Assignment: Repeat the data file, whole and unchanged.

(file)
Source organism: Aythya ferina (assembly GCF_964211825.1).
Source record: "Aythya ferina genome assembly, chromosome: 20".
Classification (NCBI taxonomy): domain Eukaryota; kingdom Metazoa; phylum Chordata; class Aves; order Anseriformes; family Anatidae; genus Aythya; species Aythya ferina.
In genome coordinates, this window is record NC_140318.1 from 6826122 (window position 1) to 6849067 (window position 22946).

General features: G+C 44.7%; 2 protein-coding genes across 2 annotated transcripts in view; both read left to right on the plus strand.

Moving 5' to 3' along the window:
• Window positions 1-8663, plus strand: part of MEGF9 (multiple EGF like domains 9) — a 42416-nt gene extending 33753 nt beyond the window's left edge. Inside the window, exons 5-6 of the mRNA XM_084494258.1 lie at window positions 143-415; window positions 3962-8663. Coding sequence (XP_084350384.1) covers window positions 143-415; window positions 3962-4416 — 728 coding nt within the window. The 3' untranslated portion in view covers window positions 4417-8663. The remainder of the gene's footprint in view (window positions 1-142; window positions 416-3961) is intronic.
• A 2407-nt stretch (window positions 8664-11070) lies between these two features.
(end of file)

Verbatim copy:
Source organism: Aythya ferina (assembly GCF_964211825.1).
Source record: "Aythya ferina genome assembly, chromosome: 20".
Classification (NCBI taxonomy): domain Eukaryota; kingdom Metazoa; phylum Chordata; class Aves; order Anseriformes; family Anatidae; genus Aythya; species Aythya ferina.
In genome coordinates, this window is record NC_140318.1 from 6826122 (window position 1) to 6849067 (window position 22946).

General features: G+C 44.7%; 2 protein-coding genes across 2 annotated transcripts in view; both read left to right on the plus strand.

Moving 5' to 3' along the window:
• Window positions 1-8663, plus strand: part of MEGF9 (multiple EGF like domains 9) — a 42416-nt gene extending 33753 nt beyond the window's left edge. Inside the window, exons 5-6 of the mRNA XM_084494258.1 lie at window positions 143-415; window positions 3962-8663. Coding sequence (XP_084350384.1) covers window positions 143-415; window positions 3962-4416 — 728 coding nt within the window. The 3' untranslated portion in view covers window positions 4417-8663. The remainder of the gene's footprint in view (window positions 1-142; window positions 416-3961) is intronic.
• A 2407-nt stretch (window positions 8664-11070) lies between these two features.